L-3 Communication Integrated Systems, Greeneville, Texas, was awarded an estimated $24 million contract modification, which will provide airborne information management system Phase III installation. Tinker Air Force Base, Oklahoma, is the contracting activity.
Raytheon Company Integrated Defense Systems, San Diego, California, is being awarded a $7 million contract for the procurement of long-lead-time materials in support of LPD 26 integrated shipboard electronics. The Naval Sea Systems Command, Washington, D.C., is the contracting activity.
Airborne Tactical Advantage Company, Limited Liability Company, Newport News, Virginia, is being awarded a $45 million contract modification for services in support of the commercial air services program, which provides contractor-owned and operated Type III high subsonic and Type IV supersonic aircraft to Navy fleet customers for a wide variety of airborne threat simulation capabilities. This provides for training shipboard and aircraft squadron weapon systems operators and aircrew how to counter potential enemy electronic warfare and electronic attack operations in today's electronic combat environment. The Naval Air Systems Command, Patuxent River, Maryland, is the contracting activity.
When it comes to computer design, sometimes, less is more.
Apple co-founder Steve Wozniak suggested the state of California could benefit by operating like Apple and other high-technology companies. Citing the need for accountability and avoiding crippling debt, Wozniak said, "I wish California were run like Apple" and other similar companies. The state should adopt an approach of, "Here's the goal, here's the money, where's the return on investment?" he told the MILCOM 2010 plenary address audience.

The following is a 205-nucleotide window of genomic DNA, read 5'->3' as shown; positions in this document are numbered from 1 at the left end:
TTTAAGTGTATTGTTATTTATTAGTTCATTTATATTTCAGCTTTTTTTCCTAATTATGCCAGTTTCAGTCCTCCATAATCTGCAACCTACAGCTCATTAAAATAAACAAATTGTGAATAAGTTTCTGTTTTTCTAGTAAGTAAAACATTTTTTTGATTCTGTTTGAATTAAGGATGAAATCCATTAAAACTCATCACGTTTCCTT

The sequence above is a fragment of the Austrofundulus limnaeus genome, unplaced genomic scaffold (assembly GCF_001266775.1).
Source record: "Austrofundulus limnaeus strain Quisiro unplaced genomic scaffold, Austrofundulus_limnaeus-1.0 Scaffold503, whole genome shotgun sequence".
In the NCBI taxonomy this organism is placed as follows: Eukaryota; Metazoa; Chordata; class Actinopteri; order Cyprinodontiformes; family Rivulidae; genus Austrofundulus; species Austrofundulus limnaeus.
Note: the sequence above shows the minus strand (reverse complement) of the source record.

Steve Wozniak, co-founder of Apple Computer, says that his father's work as an electrical engineer for Lockheed helped guide him into computing. Speaking at the plenary session opening MILCOM 2010 in San Jose, California, Wozniak related how his father would take him to technology shows to spur his interest in the field. Wozniak described how, in the late 1950s, one exhibitor showed him a diagram of some squares connected by lines. "This is a future chip," the exhibitor said, "that will hold six transistors on a single bit of silicon." Wozinak thought that he would be able to listen to a better transistor radio, but his father advised him that these "chips" would be hugely expensive and available only to the military. Ultimately, obsolete versions would trickle down to the consumer. Wozniak was embittered at that thought, but his curiousity was aroused. Now, he pointed out, it is the private sector--especially the computer and gaming industries--that are driving technology advances.